Watch­dogs go back to Om­buds­man

The Northland Age - - Local News -

Bay of Is­lands Watch­dogs is ap­peal­ing to the Om­buds­man for a re­view of al­le­ga­tions of fi­nan­cial, con­trac­tual and busi­ness process ir­reg­u­lar­i­ties at the Far North District Coun­cil pounds.

“We first be­came con­cerned when we re­ceived in­for­ma­tion un­der the Lo­cal Gov­ern­ment Of­fi­cial In­for­ma­tion and Meet­ings Act from the coun­cil about the tem­po­rary pound at Horeke,” Watch­dogs co­or­di­na­tor Leonie Exel said.

“So we kept ask­ing ques­tions to find out what was hap­pen­ing, and to make sure coun­cil was spend­ing our money wisely.”

The coun­cil cur­rently op­er­ated a pound in Kaitaia, and planned to build a new one on that same site, she said, and for eight years had con­tracted pound ser­vices to Sue Den­nis in Okai­hau. That con­tract had ended in May 2017.

Early in 2017 the coun­cil be­gan build­ing an in­terim pound at Horeke, to ser­vice the south of the district un­til it could build an en­tirely new fa­cil­ity at Ngawha.

An on­line call for ten­ders for the con­struc­tion of that pound, and the new one in Kaitaia, had re­cently closed, the coun­cil say­ing that when it moved out of the tem­po­rary fa­cil­ity at Horeke it would take the ken­nels, cages, car­port, im­ple­ment stor­age shed and any other coun­cil-owned equip­ment to Ngawha. The con­crete pad, perime­ter fenc­ing, wa­ter tank, and sep­tic tank would re­main with the Horeke land owner.

Ms Exel said the Watch­dogs’ con­cerns re­gard­ing the Horeke pound included that:

To their knowl­edge, there was no pub­lic re­quest or ad­ver­tise­ment for a site.

An un­doc­u­mented, sub­stan­tive con­flict of in­ter­est ex­isted be­tween a rel­e­vant se­nior coun­cil staff mem­ber and the land owner.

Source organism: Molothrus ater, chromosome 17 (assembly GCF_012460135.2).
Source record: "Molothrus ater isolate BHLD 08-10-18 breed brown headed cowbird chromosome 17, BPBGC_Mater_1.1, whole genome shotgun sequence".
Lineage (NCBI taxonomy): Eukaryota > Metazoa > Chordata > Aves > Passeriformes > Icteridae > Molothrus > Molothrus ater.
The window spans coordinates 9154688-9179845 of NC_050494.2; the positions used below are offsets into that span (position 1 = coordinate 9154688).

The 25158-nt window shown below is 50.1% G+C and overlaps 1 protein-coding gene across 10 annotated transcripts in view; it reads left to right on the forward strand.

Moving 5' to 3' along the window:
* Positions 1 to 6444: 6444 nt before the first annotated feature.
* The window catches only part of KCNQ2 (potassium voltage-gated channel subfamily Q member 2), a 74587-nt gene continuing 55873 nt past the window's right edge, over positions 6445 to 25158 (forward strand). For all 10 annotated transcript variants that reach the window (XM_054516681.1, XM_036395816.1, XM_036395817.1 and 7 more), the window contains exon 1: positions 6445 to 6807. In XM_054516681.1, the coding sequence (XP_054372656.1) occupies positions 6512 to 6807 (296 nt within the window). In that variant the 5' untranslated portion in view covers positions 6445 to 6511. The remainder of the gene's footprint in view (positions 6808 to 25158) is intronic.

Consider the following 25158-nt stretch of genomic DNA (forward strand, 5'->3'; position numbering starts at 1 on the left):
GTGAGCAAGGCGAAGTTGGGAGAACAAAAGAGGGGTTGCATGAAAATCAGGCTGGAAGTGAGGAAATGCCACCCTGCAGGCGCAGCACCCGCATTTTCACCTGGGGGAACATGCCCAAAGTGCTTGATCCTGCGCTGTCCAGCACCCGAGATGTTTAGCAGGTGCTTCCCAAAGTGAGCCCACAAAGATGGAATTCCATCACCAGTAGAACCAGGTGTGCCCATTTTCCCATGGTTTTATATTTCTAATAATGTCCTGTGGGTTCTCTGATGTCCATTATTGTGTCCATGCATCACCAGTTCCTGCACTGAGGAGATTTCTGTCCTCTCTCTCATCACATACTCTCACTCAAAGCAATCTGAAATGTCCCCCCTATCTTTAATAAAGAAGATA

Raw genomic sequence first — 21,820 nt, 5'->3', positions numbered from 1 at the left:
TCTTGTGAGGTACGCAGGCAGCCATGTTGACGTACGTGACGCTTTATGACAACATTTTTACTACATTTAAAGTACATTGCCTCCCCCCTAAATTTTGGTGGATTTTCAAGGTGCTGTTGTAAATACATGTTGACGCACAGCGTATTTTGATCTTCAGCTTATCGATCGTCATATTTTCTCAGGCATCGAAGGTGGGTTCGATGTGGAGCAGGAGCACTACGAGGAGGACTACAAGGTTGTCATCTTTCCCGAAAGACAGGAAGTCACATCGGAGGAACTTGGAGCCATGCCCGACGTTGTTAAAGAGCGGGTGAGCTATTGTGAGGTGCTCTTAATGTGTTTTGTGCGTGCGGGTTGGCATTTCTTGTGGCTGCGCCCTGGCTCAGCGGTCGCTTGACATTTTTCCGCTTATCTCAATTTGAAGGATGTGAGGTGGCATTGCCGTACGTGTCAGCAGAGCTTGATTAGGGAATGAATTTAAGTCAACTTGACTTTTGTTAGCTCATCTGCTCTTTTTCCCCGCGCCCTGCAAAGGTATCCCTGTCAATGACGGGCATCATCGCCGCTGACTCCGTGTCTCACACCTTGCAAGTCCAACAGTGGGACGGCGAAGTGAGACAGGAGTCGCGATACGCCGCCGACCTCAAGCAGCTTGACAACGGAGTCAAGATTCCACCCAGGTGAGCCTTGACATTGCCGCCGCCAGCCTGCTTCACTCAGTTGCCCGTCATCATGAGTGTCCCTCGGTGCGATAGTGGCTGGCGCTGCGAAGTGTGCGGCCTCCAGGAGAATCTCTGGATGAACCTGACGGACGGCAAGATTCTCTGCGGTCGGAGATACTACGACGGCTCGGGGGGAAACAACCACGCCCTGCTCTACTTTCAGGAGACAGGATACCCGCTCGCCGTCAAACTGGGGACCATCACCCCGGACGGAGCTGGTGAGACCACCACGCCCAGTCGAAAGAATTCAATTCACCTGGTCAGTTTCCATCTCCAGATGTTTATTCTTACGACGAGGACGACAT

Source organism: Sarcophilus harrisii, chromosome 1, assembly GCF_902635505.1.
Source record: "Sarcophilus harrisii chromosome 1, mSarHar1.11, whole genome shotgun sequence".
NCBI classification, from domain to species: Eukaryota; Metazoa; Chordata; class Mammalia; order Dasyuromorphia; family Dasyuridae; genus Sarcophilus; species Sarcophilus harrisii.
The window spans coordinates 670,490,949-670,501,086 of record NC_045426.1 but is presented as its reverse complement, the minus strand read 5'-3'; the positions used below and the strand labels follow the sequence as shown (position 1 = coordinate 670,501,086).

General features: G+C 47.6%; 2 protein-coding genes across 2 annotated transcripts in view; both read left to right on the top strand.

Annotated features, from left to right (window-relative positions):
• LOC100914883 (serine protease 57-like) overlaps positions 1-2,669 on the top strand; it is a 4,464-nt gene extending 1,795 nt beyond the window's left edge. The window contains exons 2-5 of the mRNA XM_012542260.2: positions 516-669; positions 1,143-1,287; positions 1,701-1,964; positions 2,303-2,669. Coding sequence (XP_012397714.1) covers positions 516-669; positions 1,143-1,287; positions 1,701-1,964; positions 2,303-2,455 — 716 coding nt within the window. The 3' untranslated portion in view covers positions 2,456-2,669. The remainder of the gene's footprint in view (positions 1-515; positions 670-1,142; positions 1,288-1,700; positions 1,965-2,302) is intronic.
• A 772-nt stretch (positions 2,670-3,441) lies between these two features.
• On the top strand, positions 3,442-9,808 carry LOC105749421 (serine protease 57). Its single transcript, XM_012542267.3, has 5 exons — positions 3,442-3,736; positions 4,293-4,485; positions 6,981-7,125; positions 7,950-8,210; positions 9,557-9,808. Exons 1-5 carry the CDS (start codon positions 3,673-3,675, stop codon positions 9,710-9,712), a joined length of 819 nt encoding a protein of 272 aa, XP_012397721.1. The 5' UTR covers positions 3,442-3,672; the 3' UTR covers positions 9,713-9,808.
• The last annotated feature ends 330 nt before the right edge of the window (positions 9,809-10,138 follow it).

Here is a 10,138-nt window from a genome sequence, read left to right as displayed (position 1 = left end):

Build­ing work be­gan at Horeke some time be­tween March and May 2017, at least nine months be­fore any agree­ment was signed be­tween the coun­cil and land owner. The coun­cil had said it spent $131,967.58 on the tem­po­rary pound in the 2017/8 fi­nan­cial year. The Watch­dogs had asked for a break­down of that spend­ing but had not re­ceived it.

Nine months be­fore


agree­ment was signed, a coun­cil man­ager ad­vised the coun­cil that a 12-month agree­ment had been ne­go­ti­ated for the sit­ing of the tem­po­rary pound on a farm, sug­gest­ing that an agree­ment ex­isted when in fact it did not.

When a for­mal agree­ment was signed in March 2018, it was ap­plied ret­ro­spec­tively for the pe­riod June 1, 2017, to May 31, 2018. It then ex­pired, with no new agree­ment hav­ing been signed as of Novem­ber 2018.

The coun­cil did not al­low pub­lic ac­cess to the Horeke pound, so there could be no pub­lic over­sight.

The Watch­dogs were also con­cerned that the coun­cil was about to spend more than $1 mil­lion of ratepayer money on the con­struc­tion of two new pounds.

“All we want is to en­sure that the FNDC acts legally, pro­fes­sion­ally, and in ac­cor­dance with sound busi­ness prac­tices,” Ms Exel said.

“Au­dit New Zealand first raised con­cerns about project man­age­ment at the FNDC in 2016, and rec­om­mended in­de­pen­dent as­sur­ance over sig­nif­i­cant projects. It would be a re­lief to the com­mu­nity if this was pro­vided for the tem­po­rary and new pound projects.

“And there was no pub­lic ad­ver­tis­ing for a project man­ager; a con­sul­tant was simply ap­pointed,” she added.

BOI Watch­dogs had been ad­vised that the gen­eral man­ager — district ser­vices, who had over­all re­spon­si­bil­ity for an­i­mal man­age­ment, has not vis­ited ei­ther the Horeke or the Kaitaia pounds this calendar year. The coun­cil stated that the next most se­nior man­ager had vis­ited sev­eral times this year, but there was no doc­u­men­ta­tion to sub­stan­ti­ate that.


The FNDC re­sponded to crit­i­cism last year in part by giv­ing im­pounded dogs new beds, but BOI Watch­dogs is now ask­ing more se­ri­ous ques­tions.

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